Sara Carter writes about why she loves the water of Georgian Bay. Sara is a volunteer for the Communications Committee for Georgian Bay Forever. To share your passion about the water of Georgian Bay and inspire others, please contact communications at firstname.lastname@example.org.
Remarkably, it's the last week of the summer and we've been thinking and talking a lot about water the last few days. Maybe it's because of the images of hurricane Harvey and the devastating floods it left in its wake in Texas but it seems like we've never been more aware of the sheer power water can wield over just about everything and everyone. In stark contrast to the clamouring, murky flood waters in Houston, our beloved water of Georgian Bay has, this week, taken on even more beauty, if possible. We find ourselves even more grateful for its clear, crystal blue and turquoise colours, its gentle lapping at the rocks as we fall asleep. The fresh, invigorating feeling of jumping in on a hot afternoon and the glass-like reflection on still, silent nights. Like many late August days, the last week has taken on a haze of melancholy as we prepare to leave our peaceful island to return to city life.As always at this time of the year, we reflect on what we've done and learned and I marvel at how the boys have grown and changed in this enriching environment. A few weeks ago, we traveled to the historic Ojibway Island to see the Aquabot, a mobile van brought over on a barge filled with aquatic animals and brought over on a barge that travelled across Canada this summer from the Vancouver Aquarium. The boys enjoyed touching sea urchins and starfish but what really captured their attention was the volunteers telling them about whale teeth and turtle shells and showing them the devastating effects of plastic in our waters. A photo of a deceased bird, its open stomach full of various pieces of household plastic, horrified them and all of us adults, too. "No more plastic bottles at the cottage!" they cried and who can argue with that? This past week, I took them to Manitoulin Island for a camping trip and while visiting Bridal Veil waterfall, my youngest ventured a little too close, right under the falling water. I called for him to come back but before I could scold him realized he was proudly holding up two empty water bottles. "I had to get these out of the water, Mom!" he replied. While fishing with their cousins, one of the boys had an usual catch--a piece of discarded wood covered in quagga mussels. "Cool!" they thought, until I explained what they were and how they threatened the other creatures in the water and their habitats. How can we get rid of them, they asked. "Shall we catch them all on our lines?" Not an easy feat, I explained.One way to help protect The Bay, is to understand where these creatures are, and how they are impacting the ecosystem. Georgian Bay Forever is working with the University of Guelph to catalogue all the aquatic creatures in Georgian Bay, including invasives like quagga mussels, so that it will be easy for scientists to see how fast they are multiplying and how eating the food of native species' impacts and impairs the food chain. Once completed, this information can be used to better understand the impact of invasives and how to limit their proliferation.As we balanced the realities of keeping our water safe and clean, we realized that the small things we do can make a difference, especially when everyone adopts the responsibility of guarding the Bay. But we also need the help of scientists, specialists, and organizations like Georgian Bay Forever, to protect the most important and beloved part of our experience --- the water of the Bay.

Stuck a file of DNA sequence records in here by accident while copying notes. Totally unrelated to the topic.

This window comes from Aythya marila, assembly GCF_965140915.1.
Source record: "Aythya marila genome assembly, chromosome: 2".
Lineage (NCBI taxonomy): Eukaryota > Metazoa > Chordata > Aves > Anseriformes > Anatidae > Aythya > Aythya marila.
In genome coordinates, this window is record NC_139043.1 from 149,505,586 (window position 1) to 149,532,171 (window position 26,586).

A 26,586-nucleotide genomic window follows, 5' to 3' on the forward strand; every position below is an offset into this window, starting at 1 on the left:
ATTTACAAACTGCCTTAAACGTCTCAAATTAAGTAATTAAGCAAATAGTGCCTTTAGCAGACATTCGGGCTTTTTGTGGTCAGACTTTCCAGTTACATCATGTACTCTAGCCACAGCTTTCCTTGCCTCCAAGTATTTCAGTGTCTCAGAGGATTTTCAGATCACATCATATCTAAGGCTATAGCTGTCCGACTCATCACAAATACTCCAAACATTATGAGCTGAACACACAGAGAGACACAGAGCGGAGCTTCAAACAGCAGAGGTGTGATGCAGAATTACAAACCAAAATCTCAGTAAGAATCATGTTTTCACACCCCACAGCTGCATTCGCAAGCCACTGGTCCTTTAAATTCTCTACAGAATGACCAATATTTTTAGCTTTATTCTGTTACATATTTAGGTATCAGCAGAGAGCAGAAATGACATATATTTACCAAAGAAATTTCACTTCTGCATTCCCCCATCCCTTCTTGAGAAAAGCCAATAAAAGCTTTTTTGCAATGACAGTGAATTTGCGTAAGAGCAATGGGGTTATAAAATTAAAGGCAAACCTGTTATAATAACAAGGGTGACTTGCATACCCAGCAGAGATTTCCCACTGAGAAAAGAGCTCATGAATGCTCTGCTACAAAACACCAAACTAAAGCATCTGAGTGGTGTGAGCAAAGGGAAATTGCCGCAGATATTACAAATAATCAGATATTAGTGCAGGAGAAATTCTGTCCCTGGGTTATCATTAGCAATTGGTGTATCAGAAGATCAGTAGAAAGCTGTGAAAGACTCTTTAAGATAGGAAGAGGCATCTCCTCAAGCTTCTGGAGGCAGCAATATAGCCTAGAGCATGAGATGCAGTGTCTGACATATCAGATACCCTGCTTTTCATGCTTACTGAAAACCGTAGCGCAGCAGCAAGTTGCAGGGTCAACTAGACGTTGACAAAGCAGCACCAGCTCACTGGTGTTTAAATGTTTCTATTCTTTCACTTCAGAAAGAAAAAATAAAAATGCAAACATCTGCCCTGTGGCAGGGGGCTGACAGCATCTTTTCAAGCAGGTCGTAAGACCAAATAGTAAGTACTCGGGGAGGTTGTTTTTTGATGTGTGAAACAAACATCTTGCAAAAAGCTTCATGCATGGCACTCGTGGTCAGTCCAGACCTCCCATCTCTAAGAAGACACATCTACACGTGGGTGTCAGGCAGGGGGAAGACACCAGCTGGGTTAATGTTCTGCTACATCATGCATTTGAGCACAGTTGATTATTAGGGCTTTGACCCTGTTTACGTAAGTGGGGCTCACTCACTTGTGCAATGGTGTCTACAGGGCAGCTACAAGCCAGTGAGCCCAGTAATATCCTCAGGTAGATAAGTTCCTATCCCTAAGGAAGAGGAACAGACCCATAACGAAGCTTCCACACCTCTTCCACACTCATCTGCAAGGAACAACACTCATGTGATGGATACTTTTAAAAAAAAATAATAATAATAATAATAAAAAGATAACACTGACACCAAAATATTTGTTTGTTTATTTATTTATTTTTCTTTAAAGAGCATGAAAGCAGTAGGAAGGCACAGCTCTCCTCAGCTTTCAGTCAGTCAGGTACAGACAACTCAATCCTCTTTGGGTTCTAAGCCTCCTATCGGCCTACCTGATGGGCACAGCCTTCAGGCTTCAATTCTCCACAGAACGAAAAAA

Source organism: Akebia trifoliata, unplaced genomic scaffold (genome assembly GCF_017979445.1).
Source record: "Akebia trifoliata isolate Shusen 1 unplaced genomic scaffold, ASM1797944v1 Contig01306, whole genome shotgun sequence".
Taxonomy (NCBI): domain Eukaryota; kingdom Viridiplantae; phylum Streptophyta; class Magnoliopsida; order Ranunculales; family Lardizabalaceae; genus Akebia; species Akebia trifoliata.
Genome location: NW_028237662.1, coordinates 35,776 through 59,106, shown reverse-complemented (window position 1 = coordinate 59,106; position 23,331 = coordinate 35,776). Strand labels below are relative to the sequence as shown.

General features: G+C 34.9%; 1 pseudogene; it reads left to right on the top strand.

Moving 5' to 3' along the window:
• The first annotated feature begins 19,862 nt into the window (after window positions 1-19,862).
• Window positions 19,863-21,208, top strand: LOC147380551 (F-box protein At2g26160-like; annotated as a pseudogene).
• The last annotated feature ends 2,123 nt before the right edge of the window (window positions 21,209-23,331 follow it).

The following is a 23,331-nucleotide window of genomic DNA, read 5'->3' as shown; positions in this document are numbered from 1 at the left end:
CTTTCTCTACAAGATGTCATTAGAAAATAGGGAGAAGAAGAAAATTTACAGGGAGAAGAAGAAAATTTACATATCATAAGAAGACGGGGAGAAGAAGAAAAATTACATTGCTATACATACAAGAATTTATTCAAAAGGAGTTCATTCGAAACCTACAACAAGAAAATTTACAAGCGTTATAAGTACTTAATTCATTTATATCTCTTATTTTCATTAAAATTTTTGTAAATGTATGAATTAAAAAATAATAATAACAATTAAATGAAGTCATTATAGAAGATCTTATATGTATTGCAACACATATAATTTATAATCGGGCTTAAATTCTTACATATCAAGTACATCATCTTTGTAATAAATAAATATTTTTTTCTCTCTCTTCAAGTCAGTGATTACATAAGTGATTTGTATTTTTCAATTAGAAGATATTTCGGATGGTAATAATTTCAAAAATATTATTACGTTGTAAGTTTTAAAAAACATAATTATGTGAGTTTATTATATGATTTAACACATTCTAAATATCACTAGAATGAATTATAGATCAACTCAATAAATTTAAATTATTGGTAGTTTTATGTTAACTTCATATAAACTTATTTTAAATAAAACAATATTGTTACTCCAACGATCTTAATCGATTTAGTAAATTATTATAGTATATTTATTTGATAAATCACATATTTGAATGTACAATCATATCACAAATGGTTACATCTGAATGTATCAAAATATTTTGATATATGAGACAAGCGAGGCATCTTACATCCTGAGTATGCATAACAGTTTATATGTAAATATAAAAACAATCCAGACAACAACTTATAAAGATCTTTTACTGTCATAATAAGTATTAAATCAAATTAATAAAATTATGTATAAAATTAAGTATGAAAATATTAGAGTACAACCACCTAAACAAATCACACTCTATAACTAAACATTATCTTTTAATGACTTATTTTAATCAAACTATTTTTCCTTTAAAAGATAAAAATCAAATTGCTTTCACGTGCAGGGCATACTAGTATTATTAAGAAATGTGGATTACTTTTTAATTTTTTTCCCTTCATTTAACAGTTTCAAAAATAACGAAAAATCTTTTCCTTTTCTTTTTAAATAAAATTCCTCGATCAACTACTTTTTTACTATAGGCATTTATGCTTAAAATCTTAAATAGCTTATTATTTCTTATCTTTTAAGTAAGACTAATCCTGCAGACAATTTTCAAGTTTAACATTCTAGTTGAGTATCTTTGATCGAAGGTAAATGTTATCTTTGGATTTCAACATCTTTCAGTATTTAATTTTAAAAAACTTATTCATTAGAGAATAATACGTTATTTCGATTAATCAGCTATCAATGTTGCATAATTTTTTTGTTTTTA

Guardians of the Bay
You love Georgian Bay, so do we! Georgian Bay Forever is a charity that works to protect the water of Georgian Bay. Please help us protect The Bay, by donating today at this online link. To learn more about what we do to protect the water, please visit our 2016 annual report, or read more about us at www.gbf.org.